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Saints arrive in England, explain football to curious Londoners

WATFORD, England -- Ambassadors for the NFL, the New Orleans Saints couldn't have expected to have to explain the basic rules of the game in London.

But there was jet-lagged Saints coach Sean Payton on Monday, outlining to a British reporter just what the American version of football is about.

"I think the basic premise is trying to advance the football into the opponent's end zone," Payton patiently described. "You only get three downs, or four downs to do it, to make 10 yards. And if you can't get it to the end zone, you have the option of kicking it through the uprights."

When the reporter asked what a "down" was, Payton sighed.

"You're tough," he said with a laugh. "I'm going to send you a book."

More pressing for New Orleans is finding a way to regroup from its worst defeat of the season, the loss of running back Reggie Bush and an irate outburst from tight end Jeremy Shockey.

"I don't know if it's good morning or afternoon or what not," Payton said after the team arrived in a rainy England to start preparing for Sunday's game against the San Diego Chargers at Wembley Stadium. "We have to lick our wounds here in a short time, and get ready to have a good week of practice."

That means putting the London sightseeing on hold, instead staying in a five-star country estate northwest of the city to make sure they have what Payton called "a normal work week."

"This is a good location, in regards to eliminating some of the distractions, rather than downtown, which would be more difficult," Payton said. "But I think we have a pretty mature group of guys. I think they understand the importance of this game."

The players get Tuesday off before resuming practice on Wednesday, but linebacker Jonathan Vilma said the team was more interested in resting than seeing the sights.

"I just want to get out of the hotel for a little bit and have a look around," he said.

The Saints (3-4) are still reeling from Sunday's 30-7 drubbing by the Carolina Panthers, which was made worse by Bush leaving with a knee injury that forced him to miss the England trip.

"We haven't had a lot of time to digest what happened yesterday," quarterback Drew Brees said. "Our three previous losses were all games that we had opportunities to win at the end. This was the first one that we were beaten decisively. ... That was more disappointing than anything."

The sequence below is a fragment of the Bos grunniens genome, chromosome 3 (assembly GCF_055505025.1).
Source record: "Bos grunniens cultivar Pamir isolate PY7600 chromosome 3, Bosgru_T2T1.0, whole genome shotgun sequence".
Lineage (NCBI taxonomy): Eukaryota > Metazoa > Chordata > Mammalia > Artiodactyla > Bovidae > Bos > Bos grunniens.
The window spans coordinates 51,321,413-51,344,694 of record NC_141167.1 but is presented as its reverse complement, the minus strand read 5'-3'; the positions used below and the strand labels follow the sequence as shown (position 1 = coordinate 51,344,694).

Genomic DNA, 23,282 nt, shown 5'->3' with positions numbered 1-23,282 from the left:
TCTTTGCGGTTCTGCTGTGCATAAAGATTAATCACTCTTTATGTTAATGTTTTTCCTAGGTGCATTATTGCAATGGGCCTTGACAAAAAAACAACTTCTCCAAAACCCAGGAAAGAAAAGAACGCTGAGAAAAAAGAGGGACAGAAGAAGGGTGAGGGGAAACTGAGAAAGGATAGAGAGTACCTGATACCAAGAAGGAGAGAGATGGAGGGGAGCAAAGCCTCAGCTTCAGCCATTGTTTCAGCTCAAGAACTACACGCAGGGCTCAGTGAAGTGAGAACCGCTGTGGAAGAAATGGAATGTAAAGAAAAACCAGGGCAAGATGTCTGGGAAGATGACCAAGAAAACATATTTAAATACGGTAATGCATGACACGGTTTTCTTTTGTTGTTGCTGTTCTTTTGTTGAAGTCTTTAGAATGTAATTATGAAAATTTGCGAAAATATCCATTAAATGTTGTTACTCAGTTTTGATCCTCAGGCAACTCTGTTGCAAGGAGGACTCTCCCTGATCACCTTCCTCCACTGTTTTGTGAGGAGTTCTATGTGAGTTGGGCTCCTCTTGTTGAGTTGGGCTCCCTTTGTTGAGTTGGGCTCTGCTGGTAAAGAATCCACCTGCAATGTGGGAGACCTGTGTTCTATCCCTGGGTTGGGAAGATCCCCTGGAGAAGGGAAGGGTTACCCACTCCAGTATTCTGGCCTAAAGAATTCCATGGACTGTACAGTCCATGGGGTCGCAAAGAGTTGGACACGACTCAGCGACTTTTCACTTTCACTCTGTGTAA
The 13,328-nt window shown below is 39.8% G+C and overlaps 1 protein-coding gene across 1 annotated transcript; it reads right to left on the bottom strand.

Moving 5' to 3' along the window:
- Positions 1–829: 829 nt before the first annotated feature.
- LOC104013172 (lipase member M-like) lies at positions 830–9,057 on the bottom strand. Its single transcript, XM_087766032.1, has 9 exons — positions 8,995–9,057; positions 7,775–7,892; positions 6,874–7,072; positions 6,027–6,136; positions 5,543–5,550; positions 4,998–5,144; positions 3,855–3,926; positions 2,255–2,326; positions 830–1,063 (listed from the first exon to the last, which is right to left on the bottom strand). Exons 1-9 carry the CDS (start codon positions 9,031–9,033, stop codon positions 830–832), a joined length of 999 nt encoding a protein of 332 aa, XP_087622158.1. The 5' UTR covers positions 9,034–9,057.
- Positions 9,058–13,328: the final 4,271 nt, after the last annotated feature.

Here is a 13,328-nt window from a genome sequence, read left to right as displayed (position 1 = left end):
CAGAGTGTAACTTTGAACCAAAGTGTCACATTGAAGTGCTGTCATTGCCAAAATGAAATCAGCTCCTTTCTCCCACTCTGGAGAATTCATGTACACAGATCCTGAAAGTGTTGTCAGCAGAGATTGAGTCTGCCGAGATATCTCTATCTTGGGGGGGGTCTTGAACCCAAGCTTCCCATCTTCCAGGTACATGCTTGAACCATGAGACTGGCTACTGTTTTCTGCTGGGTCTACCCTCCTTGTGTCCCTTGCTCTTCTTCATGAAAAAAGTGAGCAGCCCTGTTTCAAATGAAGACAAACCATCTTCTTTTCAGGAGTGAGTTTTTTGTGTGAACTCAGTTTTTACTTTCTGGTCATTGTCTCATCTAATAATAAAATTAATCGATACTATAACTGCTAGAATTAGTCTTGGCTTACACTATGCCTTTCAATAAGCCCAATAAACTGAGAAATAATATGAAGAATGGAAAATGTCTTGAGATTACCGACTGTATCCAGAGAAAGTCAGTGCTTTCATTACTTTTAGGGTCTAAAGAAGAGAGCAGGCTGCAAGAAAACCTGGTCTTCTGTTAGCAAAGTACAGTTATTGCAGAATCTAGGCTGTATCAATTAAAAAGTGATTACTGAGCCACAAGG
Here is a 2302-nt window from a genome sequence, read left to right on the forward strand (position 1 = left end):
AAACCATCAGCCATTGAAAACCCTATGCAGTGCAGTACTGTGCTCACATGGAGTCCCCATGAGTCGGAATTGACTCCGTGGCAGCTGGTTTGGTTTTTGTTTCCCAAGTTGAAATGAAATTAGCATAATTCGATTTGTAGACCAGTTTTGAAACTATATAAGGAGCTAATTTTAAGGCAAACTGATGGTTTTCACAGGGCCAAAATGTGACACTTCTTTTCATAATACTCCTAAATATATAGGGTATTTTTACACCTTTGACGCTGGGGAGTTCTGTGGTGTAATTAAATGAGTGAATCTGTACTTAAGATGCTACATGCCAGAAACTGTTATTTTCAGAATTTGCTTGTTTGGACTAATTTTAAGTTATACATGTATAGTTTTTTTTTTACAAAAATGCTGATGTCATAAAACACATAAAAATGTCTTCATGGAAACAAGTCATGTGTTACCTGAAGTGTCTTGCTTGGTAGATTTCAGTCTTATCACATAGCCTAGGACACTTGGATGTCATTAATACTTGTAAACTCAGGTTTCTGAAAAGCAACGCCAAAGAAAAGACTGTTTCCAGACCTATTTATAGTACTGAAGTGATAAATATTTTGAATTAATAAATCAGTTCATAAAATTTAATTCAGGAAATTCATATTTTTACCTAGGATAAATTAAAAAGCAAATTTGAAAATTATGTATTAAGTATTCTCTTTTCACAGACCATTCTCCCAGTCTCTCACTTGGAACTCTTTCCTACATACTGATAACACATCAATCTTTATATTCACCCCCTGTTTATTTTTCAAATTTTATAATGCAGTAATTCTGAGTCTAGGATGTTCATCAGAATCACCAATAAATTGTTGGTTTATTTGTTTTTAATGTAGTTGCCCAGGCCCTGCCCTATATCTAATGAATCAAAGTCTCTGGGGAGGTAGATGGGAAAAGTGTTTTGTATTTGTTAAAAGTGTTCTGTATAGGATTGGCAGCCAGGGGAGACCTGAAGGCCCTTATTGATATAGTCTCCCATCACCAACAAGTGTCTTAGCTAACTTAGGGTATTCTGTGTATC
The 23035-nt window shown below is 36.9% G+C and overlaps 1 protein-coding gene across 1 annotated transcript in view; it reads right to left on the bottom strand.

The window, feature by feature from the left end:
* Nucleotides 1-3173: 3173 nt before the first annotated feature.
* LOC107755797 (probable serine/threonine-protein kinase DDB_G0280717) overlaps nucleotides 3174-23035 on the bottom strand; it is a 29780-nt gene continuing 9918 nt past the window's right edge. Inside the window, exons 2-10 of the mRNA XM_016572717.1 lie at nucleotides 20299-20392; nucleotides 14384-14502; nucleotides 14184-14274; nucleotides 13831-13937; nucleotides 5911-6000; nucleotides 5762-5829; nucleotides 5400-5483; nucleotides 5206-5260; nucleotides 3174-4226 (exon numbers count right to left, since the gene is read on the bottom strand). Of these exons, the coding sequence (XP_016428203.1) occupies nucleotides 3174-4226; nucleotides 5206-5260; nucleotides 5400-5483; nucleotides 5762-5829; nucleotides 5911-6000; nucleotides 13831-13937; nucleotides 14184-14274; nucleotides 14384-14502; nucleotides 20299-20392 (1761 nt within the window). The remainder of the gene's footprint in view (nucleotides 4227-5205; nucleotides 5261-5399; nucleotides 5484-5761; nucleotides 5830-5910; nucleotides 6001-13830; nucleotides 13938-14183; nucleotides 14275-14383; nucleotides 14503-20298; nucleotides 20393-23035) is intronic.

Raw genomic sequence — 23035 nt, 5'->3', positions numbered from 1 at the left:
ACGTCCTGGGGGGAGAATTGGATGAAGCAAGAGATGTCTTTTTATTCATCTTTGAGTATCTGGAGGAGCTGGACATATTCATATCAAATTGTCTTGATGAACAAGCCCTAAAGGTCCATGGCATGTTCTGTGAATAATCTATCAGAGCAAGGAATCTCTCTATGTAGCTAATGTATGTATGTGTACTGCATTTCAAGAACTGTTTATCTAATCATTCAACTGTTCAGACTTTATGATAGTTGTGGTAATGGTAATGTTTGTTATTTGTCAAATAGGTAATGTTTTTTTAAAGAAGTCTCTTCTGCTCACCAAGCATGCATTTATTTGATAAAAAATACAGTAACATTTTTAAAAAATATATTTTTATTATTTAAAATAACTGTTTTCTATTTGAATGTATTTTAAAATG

And it made for a very long trans-Atlantic flight.

"I watched the film (of the game), I popped an Ambien and then sat there and thought about it for 30 minutes until I fell asleep," Brees said. "And then I've just been thinking about it all morning. ... That's not the kind of loss that we're accustomed to and that we ever want to get used to."

After the game, Shockey lashed out at the team over how his hernia injury had been treated, saying he may have come back too soon from having surgery.

Payton defended the tight end Monday, saying the complaint was just an expression of frustration.

"We're talking about a player who is used to excelling at a certain level and I've seen that, and certainly he knows what that level is," Payton said. "We discussed this a little bit last night even on the flight of how difficult it is when you expect to play at a certain level and this injury is keeping him from being 100 percent."

Shockey was not available to media on Monday, but Payton said he expected him to play against the Chargers.

"I do think he's moving forward, I do think he's getting better," Payton said. "But he's an emotional guy and that's one of the things I like about him. I like the fact that it's so important to him."

Punter Ben Graham joined the team in London after being signed as a replacement to Steve Weatherford, who was waived after Sunday's game.

"It's always difficult to cut a player that you've had for a while and to release a player like Steve," Payton said. "But I just think that in the end it became a challenge with consistency. We just felt like it hadn't gotten any better and it had actually dropped off."

Bush's absence is a loss both for the Saints and the NFL, as it robs the British crowd the chance to see one of the headline stars for the game. But for all of the Saints' woes, Payton said it was not a bad time to go on an ambassadorial trip.

"We're all excited, I know the players are excited," he said. "All of us are honored to represent the league and come over here and play, and we look forward to it."

Copyright 2008 by The Associated Press

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